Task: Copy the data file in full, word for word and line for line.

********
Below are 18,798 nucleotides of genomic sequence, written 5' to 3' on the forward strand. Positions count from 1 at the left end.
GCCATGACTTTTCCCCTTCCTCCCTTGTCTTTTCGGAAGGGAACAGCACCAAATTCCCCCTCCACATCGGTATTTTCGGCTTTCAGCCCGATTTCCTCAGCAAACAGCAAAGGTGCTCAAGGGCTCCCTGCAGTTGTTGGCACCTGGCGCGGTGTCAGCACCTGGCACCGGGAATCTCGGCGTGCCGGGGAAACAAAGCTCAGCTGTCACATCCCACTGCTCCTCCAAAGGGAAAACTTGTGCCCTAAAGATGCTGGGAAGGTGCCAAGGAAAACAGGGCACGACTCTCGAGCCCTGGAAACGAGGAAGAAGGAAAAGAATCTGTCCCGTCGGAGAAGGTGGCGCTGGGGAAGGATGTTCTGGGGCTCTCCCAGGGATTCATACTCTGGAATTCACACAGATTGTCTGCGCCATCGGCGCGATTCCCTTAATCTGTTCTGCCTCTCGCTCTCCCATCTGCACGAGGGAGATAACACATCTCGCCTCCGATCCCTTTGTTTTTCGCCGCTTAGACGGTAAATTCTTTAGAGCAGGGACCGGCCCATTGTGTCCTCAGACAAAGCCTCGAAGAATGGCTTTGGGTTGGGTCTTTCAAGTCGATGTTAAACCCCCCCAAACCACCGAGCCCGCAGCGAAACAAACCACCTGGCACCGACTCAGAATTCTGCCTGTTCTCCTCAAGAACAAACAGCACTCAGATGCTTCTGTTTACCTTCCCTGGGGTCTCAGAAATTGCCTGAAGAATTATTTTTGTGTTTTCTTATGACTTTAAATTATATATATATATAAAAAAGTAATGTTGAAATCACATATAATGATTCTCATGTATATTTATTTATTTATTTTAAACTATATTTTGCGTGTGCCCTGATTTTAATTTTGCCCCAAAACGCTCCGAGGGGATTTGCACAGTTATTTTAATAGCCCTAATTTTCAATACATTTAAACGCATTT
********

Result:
Below are 18,798 nucleotides of genomic sequence, written 5' to 3' on the forward strand. Positions count from 1 at the left end.
GCCATGACTTTTCCCCTTCCTCCCTTGTCTTTTCGGAAGGGAACAGCACCAAATTCCCCCTCCACATCGGTATTTTCGGCTTTCAGCCCGATTTCCTCAGCAAACAGCAAAGGTGCTCAAGGGCTCCCTGCAGTTGTTGGCACCTGGCGCGGTGTCAGCACCTGGCACCGGGAATCTCGGCGTGCCGGGGAAACAAAGCTCAGCTGTCACATCCCACTGCTCCTCCAAAGGGAAAACTTGTGCCCTAAAGATGCTGGGAAGGTGCCAAGGAAAACAGGGCACGACTCTCGAGCCCTGGAAACGAGGAAGAAGGAAAAGAATCTGTCCCGTCGGAGAAGGTGGCGCTGGGGAAGGATGTTCTGGGGCTCTCCCAGGGATTCATACTCTGGAATTCACACAGATTGTCTGCGCCATCGGCGCGATTCCCTTAATCTGTTCTGCCTCTCGCTCTCCCATCTGCACGAGGGAGATAACACATCTCGCCTCCGATCCCTTTGTTTTTCGCCGCTTAGACGGTAAATTCTTTAGAGCAGGGACCGGCCCATTGTGTCCTCAGACAAAGCCTCGAAGAATGGCTTTGGGTTGGGTCTTTCAAGTCGATGTTAAACCCCCCCAAACCACCGAGCCCGCAGCGAAACAAACCACCTGGCACCGACTCAGAATTCTGCCTGTTCTCCTCAAGAACAAACAGCACTCAGATGCTTCTGTTTACCTTCCCTGGGGTCTCAGAAATTGCCTGAAGAATTATTTTTGTGTTTTCTTATGACTTTAAATTATATATATATATAAAAAAGTAATGTTGAAATCACATATAATGATTCTCATGTATATTTATTTATTTATTTTAAACTATATTTTGCGTGTGCCCTGATTTTAATTTTGCCCCAAAACGCTCCGAGGGGATTTGCACAGTTATTTTAATAGCCCTAATTTTCAATACATTTAAACGCATTT